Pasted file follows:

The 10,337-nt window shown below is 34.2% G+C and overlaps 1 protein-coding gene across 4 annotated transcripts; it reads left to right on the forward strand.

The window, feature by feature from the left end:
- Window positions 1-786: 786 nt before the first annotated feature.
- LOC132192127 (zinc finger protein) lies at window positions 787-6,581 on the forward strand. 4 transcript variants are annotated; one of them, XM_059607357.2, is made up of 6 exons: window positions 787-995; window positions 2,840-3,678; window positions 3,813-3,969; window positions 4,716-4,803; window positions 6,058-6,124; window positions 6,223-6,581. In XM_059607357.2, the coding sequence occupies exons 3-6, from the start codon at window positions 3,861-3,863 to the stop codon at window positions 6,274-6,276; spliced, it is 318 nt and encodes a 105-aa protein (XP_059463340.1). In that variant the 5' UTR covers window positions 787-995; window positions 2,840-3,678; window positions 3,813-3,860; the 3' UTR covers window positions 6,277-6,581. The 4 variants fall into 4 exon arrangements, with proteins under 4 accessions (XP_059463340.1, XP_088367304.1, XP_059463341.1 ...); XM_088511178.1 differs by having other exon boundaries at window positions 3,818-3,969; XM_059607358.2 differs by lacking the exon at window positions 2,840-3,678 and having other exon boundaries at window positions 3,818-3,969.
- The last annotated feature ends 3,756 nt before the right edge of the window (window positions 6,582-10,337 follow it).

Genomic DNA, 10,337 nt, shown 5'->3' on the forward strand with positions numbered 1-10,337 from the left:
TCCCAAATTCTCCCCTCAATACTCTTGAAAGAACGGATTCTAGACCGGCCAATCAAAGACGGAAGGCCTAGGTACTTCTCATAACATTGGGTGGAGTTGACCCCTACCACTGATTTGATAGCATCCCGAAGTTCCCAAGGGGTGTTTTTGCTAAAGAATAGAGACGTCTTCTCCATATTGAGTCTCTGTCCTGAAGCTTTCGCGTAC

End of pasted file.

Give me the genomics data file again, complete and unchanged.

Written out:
The 10,337-nt window shown below is 34.2% G+C and overlaps 1 protein-coding gene across 4 annotated transcripts; it reads left to right on the forward strand.

The window, feature by feature from the left end:
- Window positions 1-786: 786 nt before the first annotated feature.
- LOC132192127 (zinc finger protein) lies at window positions 787-6,581 on the forward strand. 4 transcript variants are annotated; one of them, XM_059607357.2, is made up of 6 exons: window positions 787-995; window positions 2,840-3,678; window positions 3,813-3,969; window positions 4,716-4,803; window positions 6,058-6,124; window positions 6,223-6,581. In XM_059607357.2, the coding sequence occupies exons 3-6, from the start codon at window positions 3,861-3,863 to the stop codon at window positions 6,274-6,276; spliced, it is 318 nt and encodes a 105-aa protein (XP_059463340.1). In that variant the 5' UTR covers window positions 787-995; window positions 2,840-3,678; window positions 3,813-3,860; the 3' UTR covers window positions 6,277-6,581. The 4 variants fall into 4 exon arrangements, with proteins under 4 accessions (XP_059463340.1, XP_088367304.1, XP_059463341.1 ...); XM_088511178.1 differs by having other exon boundaries at window positions 3,818-3,969; XM_059607358.2 differs by lacking the exon at window positions 2,840-3,678 and having other exon boundaries at window positions 3,818-3,969.
- The last annotated feature ends 3,756 nt before the right edge of the window (window positions 6,582-10,337 follow it).

Genomic DNA, 10,337 nt, shown 5'->3' on the forward strand with positions numbered 1-10,337 from the left:
TCCCAAATTCTCCCCTCAATACTCTTGAAAGAACGGATTCTAGACCGGCCAATCAAAGACGGAAGGCCTAGGTACTTCTCATAACATTGGGTGGAGTTGACCCCTACCACTGATTTGATAGCATCCCGAAGTTCCCAAGGGGTGTTTTTGCTAAAGAATAGAGACGTCTTCTCCATATTGAGTCTCTGTCCTGAAGCTTTCGCGTAC